Dig into most success stories and you find they began with someone who colored outside of the lines because they had a vision that couldn't be achieved by conventional means.  Jerry is following that same path - like many innovators before him.  It may not be ideal but sometimes it's the only way.

  • Terrible

    This isn't hustling, this is stealing and cheating. I wouldn't do business with Retention Science.

  • Lisa Galloway

    It's easy to applaud Jerry for his hustle... but as an event planner I just think he's a garden variety thief. Everything at that conference, from the electricity to the programs to the minimum wage the hardworking desk attendants make -- it all costs. More than attendees would think. Some costs are offset by sponsors, but no one really makes money on these things except for the venue and show decoration services. Jerry stole something of value - the actual cost of his attendance and even more -- the value of the opportunity that everyone else paid for. Not cool, not admirable. While it wasn't his intent to do something very bad - he did. So... maybe it would be nice for Mr. 1.2million dollar first round seed money to make a nice donation to one of the many nonprofits associated with the technical industry... maybe a scholarship for a student, or endow a membership to a professional association for someone who can't afford it. Just going next time and paying just like everyone else doesn't really cut it as far as atonement goes.

    You know -- what appalls me most is that he put the administrative and hosting staff at the conference at risk for their jobs by manipulating them into allowing him entry. Anyone who attends tradeshows and conferences knows that these staffs are often populated with retirees and people who are struggling - these aren't high payings gigs. Again, so not cool. 

  • kyle k

    just read this, while a lot of haters on here, i think it's an inspiring story for other entrepreneurs (me being one), to do whatever it takes to test / get feedback on your business idea... i don't think the point of the story is about the guy w/ a different identity and lied abt who he was, but more importantly, it's about him doing his homework, figuring out ways to connect to others given very limited resources. mad props, what a great story to share ... thx. this is why i love fast company. and mad props to this guy here

  • Louis D.

    "It's not about a guy with a different identity who lied about who he was...but more importantly..." Really? You should have stopped after "who lied..."

  • Louis D.

    If I taught business ethics in an MBA program without a doubt-this is not a teaching story I'd use to illustrate doing the right thing. I can respect the boot-strapping, I've done it myself, don't get me wrong. You HAVE to hustle. But you don't need to lie. Personally speaking-and I can back this up 100%, I attended three of the biggest financial conferences in the world last year, as an invited guest. In other words, I called the event organizers, explained I was a tech entrepreneur, that I coudln't afford the ticket and that I'd be thankful to attend and to network. They comp'd me. The price tag for all three was around 15k. Honesty pays off folks, and no one will ever wonder about my ethics or my character down the road. Good luck kid. I should also say that in all three cases, I maintain relationships with my contacts and they with me. I can't see this being a good example for the twenty-somethings out there looking to get funded or create long-lasting relationships. Opportunism is great for short-term gain. Having personal Ethos is the key to respect and reputation.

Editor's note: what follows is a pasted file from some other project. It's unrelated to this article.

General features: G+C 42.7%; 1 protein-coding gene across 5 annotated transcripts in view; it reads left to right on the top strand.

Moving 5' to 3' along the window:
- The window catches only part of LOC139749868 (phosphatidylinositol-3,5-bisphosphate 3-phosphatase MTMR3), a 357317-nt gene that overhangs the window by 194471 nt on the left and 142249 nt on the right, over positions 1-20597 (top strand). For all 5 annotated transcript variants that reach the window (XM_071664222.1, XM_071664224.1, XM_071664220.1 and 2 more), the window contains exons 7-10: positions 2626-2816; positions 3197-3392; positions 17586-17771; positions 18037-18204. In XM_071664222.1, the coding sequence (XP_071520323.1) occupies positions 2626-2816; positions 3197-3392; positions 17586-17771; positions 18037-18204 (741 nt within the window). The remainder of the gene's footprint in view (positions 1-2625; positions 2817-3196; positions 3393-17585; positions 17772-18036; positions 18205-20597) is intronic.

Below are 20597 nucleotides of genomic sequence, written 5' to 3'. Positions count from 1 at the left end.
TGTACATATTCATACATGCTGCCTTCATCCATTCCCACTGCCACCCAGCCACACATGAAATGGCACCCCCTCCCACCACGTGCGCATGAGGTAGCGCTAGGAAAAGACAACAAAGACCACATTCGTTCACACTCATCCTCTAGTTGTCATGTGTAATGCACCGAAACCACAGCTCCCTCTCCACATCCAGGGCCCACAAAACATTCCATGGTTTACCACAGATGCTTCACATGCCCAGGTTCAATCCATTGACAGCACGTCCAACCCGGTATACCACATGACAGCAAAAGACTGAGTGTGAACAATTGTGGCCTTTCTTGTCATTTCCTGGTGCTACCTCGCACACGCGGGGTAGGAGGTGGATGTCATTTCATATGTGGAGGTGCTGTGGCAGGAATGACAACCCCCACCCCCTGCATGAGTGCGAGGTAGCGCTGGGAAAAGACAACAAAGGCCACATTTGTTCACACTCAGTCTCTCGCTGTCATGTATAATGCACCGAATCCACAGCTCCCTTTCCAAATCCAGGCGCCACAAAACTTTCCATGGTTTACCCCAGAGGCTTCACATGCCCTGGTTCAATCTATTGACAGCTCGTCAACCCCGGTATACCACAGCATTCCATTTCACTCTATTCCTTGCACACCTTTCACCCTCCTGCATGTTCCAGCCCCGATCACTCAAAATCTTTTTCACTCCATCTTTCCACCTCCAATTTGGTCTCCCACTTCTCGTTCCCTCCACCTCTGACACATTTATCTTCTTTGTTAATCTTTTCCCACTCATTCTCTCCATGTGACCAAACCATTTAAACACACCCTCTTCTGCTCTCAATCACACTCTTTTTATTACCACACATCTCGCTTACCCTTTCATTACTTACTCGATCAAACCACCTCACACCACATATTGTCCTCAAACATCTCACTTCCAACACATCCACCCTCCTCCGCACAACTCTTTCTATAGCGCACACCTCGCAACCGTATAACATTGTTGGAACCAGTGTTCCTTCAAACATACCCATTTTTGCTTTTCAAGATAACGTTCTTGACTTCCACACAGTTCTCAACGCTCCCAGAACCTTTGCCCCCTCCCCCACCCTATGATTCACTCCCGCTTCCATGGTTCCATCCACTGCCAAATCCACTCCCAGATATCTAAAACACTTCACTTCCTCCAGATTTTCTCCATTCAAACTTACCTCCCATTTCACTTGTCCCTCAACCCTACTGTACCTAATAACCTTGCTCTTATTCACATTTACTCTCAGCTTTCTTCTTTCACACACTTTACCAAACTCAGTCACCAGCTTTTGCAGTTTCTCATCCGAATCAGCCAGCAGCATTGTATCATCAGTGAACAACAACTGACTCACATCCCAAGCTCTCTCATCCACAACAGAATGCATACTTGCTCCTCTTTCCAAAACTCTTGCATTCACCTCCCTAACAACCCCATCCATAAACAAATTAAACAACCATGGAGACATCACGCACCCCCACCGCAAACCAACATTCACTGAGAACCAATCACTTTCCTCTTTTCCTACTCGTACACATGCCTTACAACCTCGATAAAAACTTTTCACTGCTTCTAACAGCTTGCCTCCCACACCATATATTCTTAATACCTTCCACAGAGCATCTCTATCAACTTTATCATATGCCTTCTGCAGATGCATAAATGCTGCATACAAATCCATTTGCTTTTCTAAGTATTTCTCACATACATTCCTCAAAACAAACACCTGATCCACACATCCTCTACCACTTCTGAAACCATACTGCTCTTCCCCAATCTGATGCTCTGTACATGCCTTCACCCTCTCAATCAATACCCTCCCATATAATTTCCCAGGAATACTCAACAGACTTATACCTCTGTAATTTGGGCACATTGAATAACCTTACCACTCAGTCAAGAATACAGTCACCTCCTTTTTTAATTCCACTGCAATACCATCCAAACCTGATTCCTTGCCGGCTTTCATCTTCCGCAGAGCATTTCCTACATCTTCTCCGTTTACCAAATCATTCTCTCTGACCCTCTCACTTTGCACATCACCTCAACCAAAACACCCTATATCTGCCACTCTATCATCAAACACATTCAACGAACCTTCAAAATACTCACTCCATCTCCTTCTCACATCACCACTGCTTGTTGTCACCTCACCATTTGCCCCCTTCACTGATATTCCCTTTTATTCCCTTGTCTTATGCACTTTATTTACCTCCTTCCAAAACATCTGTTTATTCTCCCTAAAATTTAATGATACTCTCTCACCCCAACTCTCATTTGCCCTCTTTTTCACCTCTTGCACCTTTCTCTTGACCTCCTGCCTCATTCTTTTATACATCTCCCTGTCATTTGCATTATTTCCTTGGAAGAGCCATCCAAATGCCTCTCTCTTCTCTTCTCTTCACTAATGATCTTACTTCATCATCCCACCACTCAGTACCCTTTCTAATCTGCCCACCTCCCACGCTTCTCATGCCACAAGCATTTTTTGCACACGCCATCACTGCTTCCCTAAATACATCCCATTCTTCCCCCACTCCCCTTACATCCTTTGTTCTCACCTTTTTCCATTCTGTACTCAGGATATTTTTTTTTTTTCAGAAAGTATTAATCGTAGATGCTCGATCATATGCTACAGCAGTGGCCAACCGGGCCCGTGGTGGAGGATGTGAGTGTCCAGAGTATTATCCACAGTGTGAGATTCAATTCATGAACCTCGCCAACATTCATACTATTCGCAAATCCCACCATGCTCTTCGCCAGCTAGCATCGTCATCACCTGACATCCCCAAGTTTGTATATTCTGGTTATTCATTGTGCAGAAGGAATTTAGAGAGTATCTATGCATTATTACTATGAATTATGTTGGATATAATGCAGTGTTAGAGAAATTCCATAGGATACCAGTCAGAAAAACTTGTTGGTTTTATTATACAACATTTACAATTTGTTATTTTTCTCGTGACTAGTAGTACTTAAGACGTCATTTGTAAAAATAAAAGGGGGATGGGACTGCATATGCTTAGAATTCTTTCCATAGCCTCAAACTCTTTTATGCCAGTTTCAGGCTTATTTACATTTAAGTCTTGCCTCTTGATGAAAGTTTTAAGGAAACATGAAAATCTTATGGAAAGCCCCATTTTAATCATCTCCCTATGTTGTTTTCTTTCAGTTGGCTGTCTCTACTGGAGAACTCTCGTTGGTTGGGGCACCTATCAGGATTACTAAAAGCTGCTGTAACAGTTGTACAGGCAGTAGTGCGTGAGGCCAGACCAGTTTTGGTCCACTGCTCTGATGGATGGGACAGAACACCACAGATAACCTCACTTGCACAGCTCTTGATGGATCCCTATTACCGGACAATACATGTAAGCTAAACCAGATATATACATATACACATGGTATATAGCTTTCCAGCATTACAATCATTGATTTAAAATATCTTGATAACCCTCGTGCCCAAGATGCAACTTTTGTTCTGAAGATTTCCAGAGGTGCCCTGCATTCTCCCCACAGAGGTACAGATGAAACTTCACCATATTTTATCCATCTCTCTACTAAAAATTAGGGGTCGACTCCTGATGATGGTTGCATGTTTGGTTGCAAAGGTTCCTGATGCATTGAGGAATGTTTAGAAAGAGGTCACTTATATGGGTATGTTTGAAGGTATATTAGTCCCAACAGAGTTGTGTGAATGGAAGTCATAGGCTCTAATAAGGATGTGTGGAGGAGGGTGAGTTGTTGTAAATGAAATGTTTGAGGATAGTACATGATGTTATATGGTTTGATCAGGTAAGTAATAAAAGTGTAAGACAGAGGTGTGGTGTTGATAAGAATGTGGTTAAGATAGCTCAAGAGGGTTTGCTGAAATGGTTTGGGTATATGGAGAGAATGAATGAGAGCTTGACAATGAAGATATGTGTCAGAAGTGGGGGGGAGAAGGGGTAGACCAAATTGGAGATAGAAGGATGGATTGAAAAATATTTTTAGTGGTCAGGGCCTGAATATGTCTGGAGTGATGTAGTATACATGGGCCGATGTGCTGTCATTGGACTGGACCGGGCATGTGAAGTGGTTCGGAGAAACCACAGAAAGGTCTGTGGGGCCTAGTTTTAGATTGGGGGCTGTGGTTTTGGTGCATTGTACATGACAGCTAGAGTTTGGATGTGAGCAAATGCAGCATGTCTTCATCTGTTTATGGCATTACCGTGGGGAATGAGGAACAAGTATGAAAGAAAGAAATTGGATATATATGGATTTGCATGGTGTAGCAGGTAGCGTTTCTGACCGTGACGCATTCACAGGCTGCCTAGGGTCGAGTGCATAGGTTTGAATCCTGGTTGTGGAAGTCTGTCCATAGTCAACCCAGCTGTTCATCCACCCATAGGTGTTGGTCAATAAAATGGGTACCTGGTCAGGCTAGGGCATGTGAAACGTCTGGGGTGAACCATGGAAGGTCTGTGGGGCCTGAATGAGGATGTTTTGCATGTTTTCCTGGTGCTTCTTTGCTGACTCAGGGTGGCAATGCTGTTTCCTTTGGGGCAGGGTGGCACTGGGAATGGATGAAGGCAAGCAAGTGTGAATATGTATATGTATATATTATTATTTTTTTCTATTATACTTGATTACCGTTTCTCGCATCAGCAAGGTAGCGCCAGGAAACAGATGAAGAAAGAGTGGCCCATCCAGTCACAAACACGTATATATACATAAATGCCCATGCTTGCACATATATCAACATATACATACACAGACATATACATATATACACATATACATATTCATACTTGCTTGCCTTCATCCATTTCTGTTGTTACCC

• Startup guy in NYC

    nice cover with interesting details. saw somebody tweeted about this,
    i'm not sure if what he did was "ethical" or not - but i think the
    reality of life is that not everybody is given the resources and a chance to do what you're passionate about,
    and it's important to be able to do the right thing - and we always should!

    but i also happen to know that in this world, in order to achieve what you believe in, you have to figure out a way
    to think outside of the box a bit. i don't know if i agree with exactly
    what he did, but i am very supportive of the spirit and effort he took
    in order to 'get somewhere' ... i've personally heard way crazier stories and way more unethical things to achieve their objectives, and i applaud this guy for sharing his journey and i guess 'coming clean'

  • tracibrowne

    Maybe you can hire his firm, but pose as a fortune 500 company because you don't want him to know you don't have the money to pay his bill. Get all the benefits from whatever he's selling, no need to pay for the services...you go you awesome rebel entrepreneur.  Good for you! As a matter of fact, why don't we just start scamming everyone and not paying for anything any more. Who cares who goes out of business as a result. We're not crooks, we're rebels!

  • VN business

    Can't wait to see what his exit strategy is when the business falters and he needs to answer to investors and customers.

  • Giacomo Balli

    what's the big deal? at most conferences if you show up and you're not registered they'll print a new one for one (being used to all the system malfunctions).